The Targetmasters, Tracer and Holepunch, are simple, but oh so awesome. They represent some fantastic sculpting and paintwork for such little figures. These guys are a lot more stylized than the Nightstick figure that Hasbro released with Classics Cyclonus and I really dig that. Their articulation and transformation is simple, but that’s to be expected, and in the end you get a nice pair of little figures and a decent pair of guns. You can even combine the two into one ridiculous and unwieldy weapon just like you could with the original G1 figures.




With distribution on these IDW comic packs being so poor in my area and online prices getting crazy, I all but gave up on getting many more of these. Nonetheless, a little persistence netted me Scoop for just a couple of bucks over regular retail and I’m mighty glad to have found him. He may not have been high on everyone’s list of Transformers that needed an update, but it’s hard to argue with results like this. He’s a fairly simple figure, but he’s easily among the best modern redesigns of a classic figure that Hasbro has done. He’s a great looking figure and super fun to play with… and hey, two Targetmasters! What’s not to like?

Transformers Universe 2.0: Targetmaster Cyclonus with Nightstick by Hasbro

It’s Friday, and that means it’s Transformers Classics week is just about up. I’ve got time to throw in one more figure before calling it quits so let’s take a look at the only Targetmaster to be released in the line so far: Cyclonus with Nightstick. He’s definitely a figure that needed an update badly as the original toy was pretty rough, at least in his robot mode. He was one of those new designs from the 86 movie with a rounder, more organic look that just could not be done justice in the old toy line. I know I had plenty of fun playing with him as a kid, but now it’s tough to look back at his original toy without cringing. How did the Universe 2.0 version treat us? Let’s find out…



Cyclonus came carded in his space cruiser mode, so let’s start there. The roots of the ship design are certainly on display here, but it’s clear that a lot of sacrifices had to be made in order to help the transformation along. It’s not quite as sleek as the original toy design. You get a lot of disjointed hinging and segmentation and that retracting nose cone is particularly unsightly. The back half of the body doesn’t lock together and when viewed from the back it’s just downright f’ugly. That all having been said, I think they did the best with what they had, and if sacrifices had to be made, I’m glad they did it in the alt mode and not the robot mode. On the upside, Cyclonus has a hinged set of front landing gear and a socket in the top so you can plug in Nightstick and give him some extra firepower.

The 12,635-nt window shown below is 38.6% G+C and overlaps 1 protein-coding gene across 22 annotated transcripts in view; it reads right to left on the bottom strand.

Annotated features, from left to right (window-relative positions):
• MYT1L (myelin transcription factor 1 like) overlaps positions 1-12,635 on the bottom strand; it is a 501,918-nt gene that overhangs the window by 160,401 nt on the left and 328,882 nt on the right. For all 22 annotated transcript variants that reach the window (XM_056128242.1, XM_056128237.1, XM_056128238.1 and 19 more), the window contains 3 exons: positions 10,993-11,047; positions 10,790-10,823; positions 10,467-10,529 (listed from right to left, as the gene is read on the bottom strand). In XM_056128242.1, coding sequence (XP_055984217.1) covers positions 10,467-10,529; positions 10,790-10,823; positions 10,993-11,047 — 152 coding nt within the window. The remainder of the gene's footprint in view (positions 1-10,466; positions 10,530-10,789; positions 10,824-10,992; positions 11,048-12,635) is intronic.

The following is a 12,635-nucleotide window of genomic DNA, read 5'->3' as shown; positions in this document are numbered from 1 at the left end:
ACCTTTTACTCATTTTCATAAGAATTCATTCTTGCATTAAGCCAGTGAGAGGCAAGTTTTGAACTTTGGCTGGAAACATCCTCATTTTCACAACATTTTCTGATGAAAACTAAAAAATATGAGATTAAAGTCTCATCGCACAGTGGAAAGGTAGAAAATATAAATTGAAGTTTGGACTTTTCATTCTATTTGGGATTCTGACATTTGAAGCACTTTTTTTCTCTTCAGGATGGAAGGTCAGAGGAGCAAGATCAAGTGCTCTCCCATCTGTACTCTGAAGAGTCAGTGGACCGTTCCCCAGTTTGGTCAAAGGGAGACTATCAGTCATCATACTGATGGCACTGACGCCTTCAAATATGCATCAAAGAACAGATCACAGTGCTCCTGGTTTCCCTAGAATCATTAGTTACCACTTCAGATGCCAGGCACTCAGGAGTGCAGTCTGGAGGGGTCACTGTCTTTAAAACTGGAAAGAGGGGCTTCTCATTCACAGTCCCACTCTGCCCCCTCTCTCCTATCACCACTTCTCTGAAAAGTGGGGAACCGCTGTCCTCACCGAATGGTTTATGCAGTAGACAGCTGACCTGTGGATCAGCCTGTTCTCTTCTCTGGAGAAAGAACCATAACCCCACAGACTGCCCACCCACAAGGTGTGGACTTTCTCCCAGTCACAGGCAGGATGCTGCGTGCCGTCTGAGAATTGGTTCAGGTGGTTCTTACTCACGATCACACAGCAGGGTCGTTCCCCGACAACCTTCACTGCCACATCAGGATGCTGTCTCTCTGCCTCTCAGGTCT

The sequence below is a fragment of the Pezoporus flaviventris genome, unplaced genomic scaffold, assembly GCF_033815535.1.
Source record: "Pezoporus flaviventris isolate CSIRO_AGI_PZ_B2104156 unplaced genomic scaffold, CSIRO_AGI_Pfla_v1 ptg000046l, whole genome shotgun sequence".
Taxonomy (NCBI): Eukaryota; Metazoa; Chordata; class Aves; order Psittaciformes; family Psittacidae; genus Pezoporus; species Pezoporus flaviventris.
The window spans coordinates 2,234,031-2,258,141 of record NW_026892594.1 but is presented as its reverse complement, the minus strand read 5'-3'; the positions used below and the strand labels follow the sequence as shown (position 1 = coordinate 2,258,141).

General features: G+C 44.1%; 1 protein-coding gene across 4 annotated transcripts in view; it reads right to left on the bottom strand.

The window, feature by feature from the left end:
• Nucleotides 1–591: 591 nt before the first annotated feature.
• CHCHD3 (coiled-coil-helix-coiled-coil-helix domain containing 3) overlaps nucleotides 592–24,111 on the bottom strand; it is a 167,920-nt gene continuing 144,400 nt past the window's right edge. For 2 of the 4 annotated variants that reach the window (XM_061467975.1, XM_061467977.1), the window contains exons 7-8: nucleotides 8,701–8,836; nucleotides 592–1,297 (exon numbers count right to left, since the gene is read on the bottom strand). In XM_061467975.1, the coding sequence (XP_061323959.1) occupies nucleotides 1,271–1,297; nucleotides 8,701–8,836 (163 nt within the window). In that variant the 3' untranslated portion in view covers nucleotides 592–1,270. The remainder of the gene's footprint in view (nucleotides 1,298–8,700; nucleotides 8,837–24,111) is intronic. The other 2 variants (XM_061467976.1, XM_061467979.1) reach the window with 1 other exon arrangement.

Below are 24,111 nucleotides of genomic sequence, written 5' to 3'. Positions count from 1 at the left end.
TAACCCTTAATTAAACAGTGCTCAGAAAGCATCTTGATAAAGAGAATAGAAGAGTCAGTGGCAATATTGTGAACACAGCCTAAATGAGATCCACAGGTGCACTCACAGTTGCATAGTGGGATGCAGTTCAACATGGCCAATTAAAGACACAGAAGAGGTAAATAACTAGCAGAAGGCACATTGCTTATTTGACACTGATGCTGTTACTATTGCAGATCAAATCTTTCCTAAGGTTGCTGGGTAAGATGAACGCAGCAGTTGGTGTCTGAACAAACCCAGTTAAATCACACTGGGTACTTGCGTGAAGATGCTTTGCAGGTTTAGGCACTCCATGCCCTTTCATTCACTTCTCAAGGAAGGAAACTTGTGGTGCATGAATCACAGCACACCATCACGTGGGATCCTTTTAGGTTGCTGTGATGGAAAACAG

The conversion process is pretty simple and yet very clever. I really like the way the entire nosecone assembly folds away into the torso. The engineering in the legs is very cool as well. He’s lots of fun to transform and not at all overly complicated.



In contrast to the alt mode, Cyclonus’ robot form is excellent and very close to his animated counterpart. He hits all the points of the character’s great design elements. I love that Hasbro managed to remain faithful to the sleeker and more organic contours of the 86 movie look, which is something the G1 toys could never properly replicate. On the downside, I’m not sure what Hasbro was thinking for the colors here. The blue seems way too dark and the bare grey plastic doesn’t look that great. It’s passable enough for the wings, but the unpainted face just looks cheap and unfinished. That’s a shame because the sculpt of the portrait is great and the light piping in the eyes is particularly effective.


Cyclonus has all the articulation you could want in an action figure. His head rotates. His arms rotate at the shoulder, have some lateral movement in the biceps, as well as hinged and swivel elbows. His legs are ball jointed at the hips, hinged at the knees and ankles and have swivels in the biceps. One of the greatest things about these updates is that we finally get these characters as fully realized action figures and Cyclonus sure is fun to pose and mess around with.



Nightstick is Cyclonus’ little Nebulon buddy who transforms into a gun/cannon. I loved this idea back in the day and I’m happy to see Hasbro begin including these in the retro-line. It’s a pretty simple transformation, but his robot form looks pretty good for a guy this size. His articulation is actually pretty good too, even if most of it is just there to accomodate his transformation. For some reason, Cyclonus only has a peg hole in his right hand.




Remember what I said about Astrotrain? Well it applies here too. If you don’t have Cyclonus and are looking to pick him up, spend the extra money and get the Henkei version. The colors are excellent and a toy this good really deserves the better paint job, than the unfinished grey parts on this Hasbro version. He’s not as bad a color variation as Astrotrain, though, so that’s saying something. You could also check out the Rodimus and Cyclonus two-pack that Hasbro did as it’s intended to be more a more cartoon accurate deco. Either way, Cyclonus is one of my favorite of all the Classics inspired figures. He looks amazing, has great articulation and is so much fun to play around with. If you don’t have him, get him.



And that wraps it up for Transformers Classics week. I didn’t quite get to all the figures I wanted to get to, but I had a pretty good run at it. I was considering extending through to Saturday just to get a few more posts in, but I’ve got other toys piling up, [Some of which are more Transformers… yay! -FF] so I’m going to just move on and revisit the ones I missed at some point in the coming weeks.